Taking the plea that the compelling reason for imposing the “concessional rate” of 5 per cent is to enable the domestic manufacturer to claim input tax credit for raw material used in the manufacture of these products as also protect them from imports, the finance ministry statement has asserted that this is a ‘win-win’ situation for all concerned.
This, as various disability rights organisations have rightly pointed out is misleading and incorrect.
Firstly, items like Braille printer, refreshable Braille display and Braille note-taker, talking watches and clocks, audio labelling devices, DAISY players, talking thermometer, talking weighing machine, talking scales, etc are entirely imported items and did not attract any taxes earlier. No Indian manufacturer has ventured to manufacture these items till date. So, which domestic manufacturer is the government claiming to protect?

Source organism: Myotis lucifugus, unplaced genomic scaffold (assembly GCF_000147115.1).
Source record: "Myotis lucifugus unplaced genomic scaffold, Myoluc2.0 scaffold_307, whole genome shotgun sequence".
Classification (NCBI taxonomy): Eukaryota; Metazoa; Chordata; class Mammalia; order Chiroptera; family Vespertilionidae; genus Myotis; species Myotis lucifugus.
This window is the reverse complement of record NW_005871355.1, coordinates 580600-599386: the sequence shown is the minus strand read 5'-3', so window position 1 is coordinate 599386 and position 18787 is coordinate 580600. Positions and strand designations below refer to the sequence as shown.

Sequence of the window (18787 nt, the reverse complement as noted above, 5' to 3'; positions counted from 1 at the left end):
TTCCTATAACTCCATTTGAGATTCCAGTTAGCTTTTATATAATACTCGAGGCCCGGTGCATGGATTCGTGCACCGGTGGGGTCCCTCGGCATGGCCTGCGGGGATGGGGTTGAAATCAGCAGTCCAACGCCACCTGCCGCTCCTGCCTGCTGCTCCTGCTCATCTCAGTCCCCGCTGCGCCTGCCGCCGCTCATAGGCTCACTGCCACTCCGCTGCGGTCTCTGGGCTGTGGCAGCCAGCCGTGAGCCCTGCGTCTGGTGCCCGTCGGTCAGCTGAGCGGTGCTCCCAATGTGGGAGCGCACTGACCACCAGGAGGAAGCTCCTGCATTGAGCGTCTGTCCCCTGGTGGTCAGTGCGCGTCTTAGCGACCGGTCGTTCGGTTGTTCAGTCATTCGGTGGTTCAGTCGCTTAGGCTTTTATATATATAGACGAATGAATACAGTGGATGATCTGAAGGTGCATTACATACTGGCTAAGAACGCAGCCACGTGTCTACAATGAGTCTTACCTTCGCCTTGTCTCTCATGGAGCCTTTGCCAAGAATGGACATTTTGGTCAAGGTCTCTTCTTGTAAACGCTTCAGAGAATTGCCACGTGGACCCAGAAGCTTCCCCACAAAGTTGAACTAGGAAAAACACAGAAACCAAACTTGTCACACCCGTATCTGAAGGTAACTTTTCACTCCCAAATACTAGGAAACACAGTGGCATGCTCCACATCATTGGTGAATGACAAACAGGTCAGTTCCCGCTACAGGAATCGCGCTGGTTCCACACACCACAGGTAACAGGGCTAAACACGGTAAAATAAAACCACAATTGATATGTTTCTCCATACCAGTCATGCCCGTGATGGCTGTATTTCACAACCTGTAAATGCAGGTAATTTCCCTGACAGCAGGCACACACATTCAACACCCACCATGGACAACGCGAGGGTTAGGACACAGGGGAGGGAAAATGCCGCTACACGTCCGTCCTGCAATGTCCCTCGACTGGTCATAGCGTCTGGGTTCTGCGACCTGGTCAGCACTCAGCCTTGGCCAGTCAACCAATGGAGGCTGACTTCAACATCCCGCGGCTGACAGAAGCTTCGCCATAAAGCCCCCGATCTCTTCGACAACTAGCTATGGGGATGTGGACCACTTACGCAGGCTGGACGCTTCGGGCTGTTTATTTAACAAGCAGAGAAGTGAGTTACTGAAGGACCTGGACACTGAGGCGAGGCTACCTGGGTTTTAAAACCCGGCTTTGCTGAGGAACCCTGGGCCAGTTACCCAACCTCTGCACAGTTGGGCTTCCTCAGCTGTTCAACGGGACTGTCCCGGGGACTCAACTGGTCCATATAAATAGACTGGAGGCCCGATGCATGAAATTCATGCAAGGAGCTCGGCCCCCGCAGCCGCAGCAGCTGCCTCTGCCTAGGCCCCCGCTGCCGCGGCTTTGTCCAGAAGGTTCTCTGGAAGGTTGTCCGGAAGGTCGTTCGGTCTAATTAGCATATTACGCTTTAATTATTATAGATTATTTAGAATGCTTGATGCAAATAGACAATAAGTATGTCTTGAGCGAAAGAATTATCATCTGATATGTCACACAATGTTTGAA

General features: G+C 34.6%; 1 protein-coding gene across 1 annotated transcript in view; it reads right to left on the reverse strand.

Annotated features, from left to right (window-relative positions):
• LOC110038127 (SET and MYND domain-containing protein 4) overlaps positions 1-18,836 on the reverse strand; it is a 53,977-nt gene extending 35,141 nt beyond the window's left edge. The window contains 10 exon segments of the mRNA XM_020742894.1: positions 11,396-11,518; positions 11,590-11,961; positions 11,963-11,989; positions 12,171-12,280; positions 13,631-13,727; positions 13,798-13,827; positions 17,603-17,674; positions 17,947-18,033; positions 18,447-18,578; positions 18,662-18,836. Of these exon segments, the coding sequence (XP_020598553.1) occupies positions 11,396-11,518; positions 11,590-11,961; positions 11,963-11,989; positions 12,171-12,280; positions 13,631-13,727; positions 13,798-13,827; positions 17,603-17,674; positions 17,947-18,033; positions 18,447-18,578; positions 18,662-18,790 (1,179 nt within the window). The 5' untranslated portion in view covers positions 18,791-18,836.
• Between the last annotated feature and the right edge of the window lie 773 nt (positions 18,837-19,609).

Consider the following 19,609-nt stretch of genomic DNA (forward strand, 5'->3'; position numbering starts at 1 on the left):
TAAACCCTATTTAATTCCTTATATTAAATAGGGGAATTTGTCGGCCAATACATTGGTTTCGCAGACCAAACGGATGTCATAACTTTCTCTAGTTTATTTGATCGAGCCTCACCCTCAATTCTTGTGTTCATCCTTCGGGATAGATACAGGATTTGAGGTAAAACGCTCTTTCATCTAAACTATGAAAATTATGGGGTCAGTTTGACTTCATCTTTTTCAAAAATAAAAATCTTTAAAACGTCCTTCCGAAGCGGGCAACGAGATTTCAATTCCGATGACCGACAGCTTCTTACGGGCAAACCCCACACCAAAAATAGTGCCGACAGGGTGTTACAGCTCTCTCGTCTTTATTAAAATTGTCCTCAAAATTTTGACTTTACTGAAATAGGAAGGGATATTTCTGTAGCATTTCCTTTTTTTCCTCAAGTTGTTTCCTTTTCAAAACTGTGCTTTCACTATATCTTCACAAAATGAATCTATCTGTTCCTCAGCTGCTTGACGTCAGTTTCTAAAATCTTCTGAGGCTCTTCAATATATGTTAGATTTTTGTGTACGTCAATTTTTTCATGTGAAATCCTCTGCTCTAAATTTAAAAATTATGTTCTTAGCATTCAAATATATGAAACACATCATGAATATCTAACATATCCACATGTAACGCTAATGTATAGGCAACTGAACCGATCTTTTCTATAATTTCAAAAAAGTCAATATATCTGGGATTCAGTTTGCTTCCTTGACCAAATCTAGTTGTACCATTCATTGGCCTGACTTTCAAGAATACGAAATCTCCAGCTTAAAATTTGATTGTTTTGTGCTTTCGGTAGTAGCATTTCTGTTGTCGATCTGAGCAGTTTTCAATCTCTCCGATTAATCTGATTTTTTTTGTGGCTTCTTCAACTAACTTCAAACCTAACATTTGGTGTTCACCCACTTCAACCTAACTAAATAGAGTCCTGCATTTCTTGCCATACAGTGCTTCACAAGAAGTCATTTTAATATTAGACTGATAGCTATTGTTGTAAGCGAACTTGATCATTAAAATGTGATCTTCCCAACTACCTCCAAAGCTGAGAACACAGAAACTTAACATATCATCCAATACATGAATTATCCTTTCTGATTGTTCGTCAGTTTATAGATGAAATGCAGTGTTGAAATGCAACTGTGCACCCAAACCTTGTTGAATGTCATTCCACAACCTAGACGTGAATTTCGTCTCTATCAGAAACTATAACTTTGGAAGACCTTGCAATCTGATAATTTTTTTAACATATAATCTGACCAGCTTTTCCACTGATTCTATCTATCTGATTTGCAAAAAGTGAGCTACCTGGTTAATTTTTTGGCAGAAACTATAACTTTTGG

Secondly, as for taxes on domestically manufactured items, raw materials like aluminium extrusions, square tubes and round tubes of aluminium used in the manufacture of artificial limbs and many rehabilitation aids were exempt from the tax regime earlier.
Thirdly, input tax credit in any case is merely a by-product of the tax channels unification and weeding out of redundancy and the cascading taxes rife in the system that existed earlier. Taking this plea to impose a tax on aids and appliances essential for persons with disabilities is unacceptable.
Fourthly, what the government’s clarification intentionally misses to mention is that there is a lower slab of 0.25 per cent for items like unpolished stones.
The signatories to the release by disability rights organisations contended that “If the intent of the government is to protect the domestic industry, as it seeks to claim, the spiel must be accompanied by concrete steps to help the Indian manufacturers, build capacity by way of a technology incubator and extend existing indigenous manufacturers’ scattered production centres into a nation-wide network of assistive device distribution, customisation and servicing”. Did anybody say Make in India?